Every week we dive into the cream of the crop when it comes to home releases, including Blu-ray and DVDs, as well as recommended deals of the week. Check out our rundown below and return every Tuesday for the best (or most interesting) films one can take home. Note that if you’re looking to support the site, every purchase you make through the links below helps us and is greatly appreciated.

Brief Encounter (David Lean)

Brief Encounter

After a chance meeting on a train platform, a married doctor (Trevor Howard) and a suburban housewife (Celia Johnson) begin a muted but passionate, and ultimately doomed, love affair. With its evocatively fog-enshrouded setting, swooning Rachmaninoff score, and pair of remarkable performances (Johnson was nominated for an Oscar), this film, directed by David Lean and based on Noël Coward’s play Still Life deftly explores the thrill, pain, and tenderness of an illicit romance, and has influenced many a cinematic brief encounter since its release. –

Phoenix (Christian Petzold)


There are at least three moments in the stunning, unforgettable post-World War II film Phoenix that will quite literally take your breath away. Two occur near the midpoint of director Christian Petzold’s story of a concentration camp survivor’s attempt to reconnect with the (non-Jewish) husband who believes she is dead and learn whether he betrayed her to the Nazis. Another is the film’s overwhelmingly emotional final scene. When the latter moment occurs, the greatness of Petzold’s achievement is cemented. Phoenix is one of 2015’s finest films and a gloriously complex conversation-starter. Its focus on the intersection of identity and memory brings to mind a number of very good films, from Hitchcock’s Vertigo to Almodovar’s The Skin I Live In, but this tackles the concept with its own ingenuity, emotion, and verve. For stars Nina Hoss, Ronald Zehrfeld, and Nina Kunzendorf, Phoenix is a triumph. And for director and co-writer Petzold (here scripting alongside the late Harun Farocki), it is a masterpiece, one that elevates him to the upper echelon of international filmmaking. – Christopher S.

River of Grass (Kelly Reichardt)

River of Grass

Kelly Reichardt’s River of Grass is a “lovers on the run” film, but the main characters aren’t lovers, and their version of the lam is spending a few days at a flop-house in an adjacent zip code. Originally released in 1994, Reichardt’s debut is a digressive walkabout into a world of delayed responsibility and halted potential. It’s a story that’s perfectly aligns with the mythic Americana themes that have emerged over Reichardt’s career, while also feeling formally radical. Re-released this year through a Kickstarter from Oscilloscope Laboratories, River of Grass isn’t able to reach the peaks of Reichardt’s later monumental work, but it’s educational in mapping out her concerns as a filmmaker, and a stirring reminder of her abilities as a visual stylist. – Michael S. (full review)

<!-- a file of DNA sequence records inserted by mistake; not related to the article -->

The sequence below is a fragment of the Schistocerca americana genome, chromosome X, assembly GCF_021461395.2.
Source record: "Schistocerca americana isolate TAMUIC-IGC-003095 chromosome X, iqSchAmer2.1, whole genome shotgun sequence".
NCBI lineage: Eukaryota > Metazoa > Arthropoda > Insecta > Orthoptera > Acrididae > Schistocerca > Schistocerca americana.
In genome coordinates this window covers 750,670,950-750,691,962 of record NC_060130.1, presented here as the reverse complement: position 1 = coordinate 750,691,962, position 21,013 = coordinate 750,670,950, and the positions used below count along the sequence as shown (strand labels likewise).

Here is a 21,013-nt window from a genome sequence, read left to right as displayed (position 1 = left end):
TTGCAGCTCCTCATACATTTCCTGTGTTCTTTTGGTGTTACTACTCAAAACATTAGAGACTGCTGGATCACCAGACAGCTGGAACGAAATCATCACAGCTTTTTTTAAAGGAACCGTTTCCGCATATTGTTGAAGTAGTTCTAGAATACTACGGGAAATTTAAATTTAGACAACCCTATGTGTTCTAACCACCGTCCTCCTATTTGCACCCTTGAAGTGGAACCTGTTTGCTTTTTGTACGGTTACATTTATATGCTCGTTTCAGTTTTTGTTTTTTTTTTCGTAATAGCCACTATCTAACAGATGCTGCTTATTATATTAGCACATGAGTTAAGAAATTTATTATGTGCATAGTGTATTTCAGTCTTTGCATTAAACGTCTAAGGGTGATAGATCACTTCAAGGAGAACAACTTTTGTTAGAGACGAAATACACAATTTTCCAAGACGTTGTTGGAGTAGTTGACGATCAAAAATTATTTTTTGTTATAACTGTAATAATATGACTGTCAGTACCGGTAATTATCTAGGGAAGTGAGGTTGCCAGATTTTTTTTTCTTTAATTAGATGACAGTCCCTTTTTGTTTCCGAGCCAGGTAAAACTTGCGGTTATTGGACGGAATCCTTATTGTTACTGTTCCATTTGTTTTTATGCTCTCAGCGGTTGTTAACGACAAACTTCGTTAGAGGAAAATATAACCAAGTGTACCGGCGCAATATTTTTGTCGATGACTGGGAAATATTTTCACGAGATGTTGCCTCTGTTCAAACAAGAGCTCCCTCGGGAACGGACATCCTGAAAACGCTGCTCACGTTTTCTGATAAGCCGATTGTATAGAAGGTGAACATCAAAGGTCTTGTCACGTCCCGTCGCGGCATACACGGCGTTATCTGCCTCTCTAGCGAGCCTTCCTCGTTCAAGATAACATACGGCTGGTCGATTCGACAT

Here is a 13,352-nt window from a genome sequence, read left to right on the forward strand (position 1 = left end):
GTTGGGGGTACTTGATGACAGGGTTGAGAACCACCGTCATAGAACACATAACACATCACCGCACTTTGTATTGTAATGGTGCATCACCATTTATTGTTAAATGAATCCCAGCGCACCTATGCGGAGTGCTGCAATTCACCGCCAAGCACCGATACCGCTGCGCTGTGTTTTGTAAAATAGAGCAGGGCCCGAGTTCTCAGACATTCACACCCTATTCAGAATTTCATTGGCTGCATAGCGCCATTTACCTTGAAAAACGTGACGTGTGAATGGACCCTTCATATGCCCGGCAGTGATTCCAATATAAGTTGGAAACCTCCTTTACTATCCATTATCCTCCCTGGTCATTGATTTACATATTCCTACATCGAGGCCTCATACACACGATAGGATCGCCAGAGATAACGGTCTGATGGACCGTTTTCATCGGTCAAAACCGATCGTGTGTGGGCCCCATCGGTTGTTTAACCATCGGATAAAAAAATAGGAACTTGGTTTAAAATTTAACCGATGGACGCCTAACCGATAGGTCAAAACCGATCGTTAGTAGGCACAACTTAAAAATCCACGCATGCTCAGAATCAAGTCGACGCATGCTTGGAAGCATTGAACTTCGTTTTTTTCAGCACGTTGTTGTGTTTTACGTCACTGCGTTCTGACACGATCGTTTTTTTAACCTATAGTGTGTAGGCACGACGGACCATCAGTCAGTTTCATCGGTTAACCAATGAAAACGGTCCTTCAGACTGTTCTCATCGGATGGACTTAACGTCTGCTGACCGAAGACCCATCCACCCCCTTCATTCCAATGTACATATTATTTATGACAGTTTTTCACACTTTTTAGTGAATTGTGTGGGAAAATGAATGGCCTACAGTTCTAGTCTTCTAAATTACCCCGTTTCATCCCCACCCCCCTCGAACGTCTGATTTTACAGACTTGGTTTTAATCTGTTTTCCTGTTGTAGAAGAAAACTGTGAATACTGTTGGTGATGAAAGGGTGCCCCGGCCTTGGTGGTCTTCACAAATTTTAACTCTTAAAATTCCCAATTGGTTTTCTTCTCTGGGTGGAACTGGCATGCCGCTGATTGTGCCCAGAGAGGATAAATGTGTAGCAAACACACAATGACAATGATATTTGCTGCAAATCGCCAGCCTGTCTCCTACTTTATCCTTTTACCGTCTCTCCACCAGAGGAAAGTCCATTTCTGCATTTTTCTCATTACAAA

Son of Saul (László Nemes)

Son of Saul

Emotionally devastating and profoundly moving without ever being soft or cheap, László NemesSon of Saul is a tour de force that puts many Holocaust-set films to shame. In no way shying away from the horror, Nemes actually enhances the atrocities by closing in and making this the personal document of a man waging a war for his own soul amidst a living nightmare. Shot almost entirely in close-ups so tight that we appear to be constantly staring into Géza Röhrig’s weary, guilty eyes, Son shears away easy sentiment in favor of looking through the chinks of this swelling darkness to find some hidden stores of compassion and feeling. The journey is neither easy for him to endure nor easy for the casual viewer to digest, but Nemes, in his first foray behind the camera, shows us the Holocaust in a way we’ve never seen it before: almost directly through the eyes of someone who is desperate to atone for his part. For this reviewer, it’s the most emotionally affecting cinematic experience of 2015. – Nathan B.

Also Arriving This Week

Death Becomes Her
The Kennedy Films of Robert Drew & Associates
Krampus (review)

Recommended Deals of the Week

The American (Blu-ray) – $8.46

Amelie (Blu-ray) – $8.99

The Assassin (Blu-ray) – $11.99

Beginners (Blu-ray) – $6.49

Bone Tomahawk (Blu-ray) – $12.99

The Brothers Bloom (Blu-ray) – $9.99

The Cabin in the Woods (Blu-ray) – $7.64

Casino (Blu-ray) – $8.79

The Conformist (Blu-ray) – $14.49

Dear White People (Blu-ray) – $9.99

Eastern Promises (Blu-ray) – $8.65

A History of Violence (Blu-ray) – $9.69

Heat (Blu-ray) – $9.03

Holy Motors (Blu-ray) – $13.79

The Informant! (Blu-ray) – $7.99

Inglorious Basterds (Blu-ray) – $7.99

The Iron Giant (Blu-ray pre-order) – $9.99

Jaws (Blu-ray) – $7.99

Kiss Kiss Bang Bang (Blu-ray) – $9.69

The Lady From Shanghai (Blu-ray) – $8.99

Looper (Blu-ray) – $9.61

Lost In Translation (Blu-ray) – $9.49

Magnolia (Blu-ray) – $9.19

Margaret (Blu-ray) – $9.49

Martha Marcy May Marlene (Blu-ray) – $6.48

Michael Clayton (Blu-ray) – $9.29

Never Let Me Go (Blu-ray) – $9.03

Nightcrawler (Blu-ray) – $8.99

No Country For Old Men (Blu-ray) – $6.99

Obvious Child (Blu-ray) – $9.99

ParaNorman (Blu-ray) – $7.99

Pariah (Blu-ray) – $6.72

Persepolis (Blu-ray) – $5.79

Pulp Fiction (Blu-ray) – $4.99

Re-Animator (Blu-ray) – $9.99

Road to Perdition (Blu-ray) – $8.99

Sex, Lies, and Videotape (Blu-ray) – $6.19

Short Term 12 (Blu-ray) – $9.89

Shutter Island (Blu-ray) – $5.00

A Separation (Blu-ray) – $6.80

A Serious Man (Blu-ray) – $8.45

A Single Man (Blu-ray) – $6.00

Snowpiercer (Blu-ray) – $8.52

Synecdoche, NY (Blu-ray) – $7.49

There Will Be Blood (Blu-ray) – $9.15

The Tree of Life (Blu-ray) – $7.12

Tinker Tailor Soldier Spy (Blu-ray) – $6.80

Volver (Blu-ray) – $5.95

Where the Wild Things Are (Blu-ray) – $7.99

Whiplash (Blu-ray) – $9.99

The Wrestler (Blu-ray) – $7.49

See all Blu-ray deals.

What are you picking up this week?

No more articles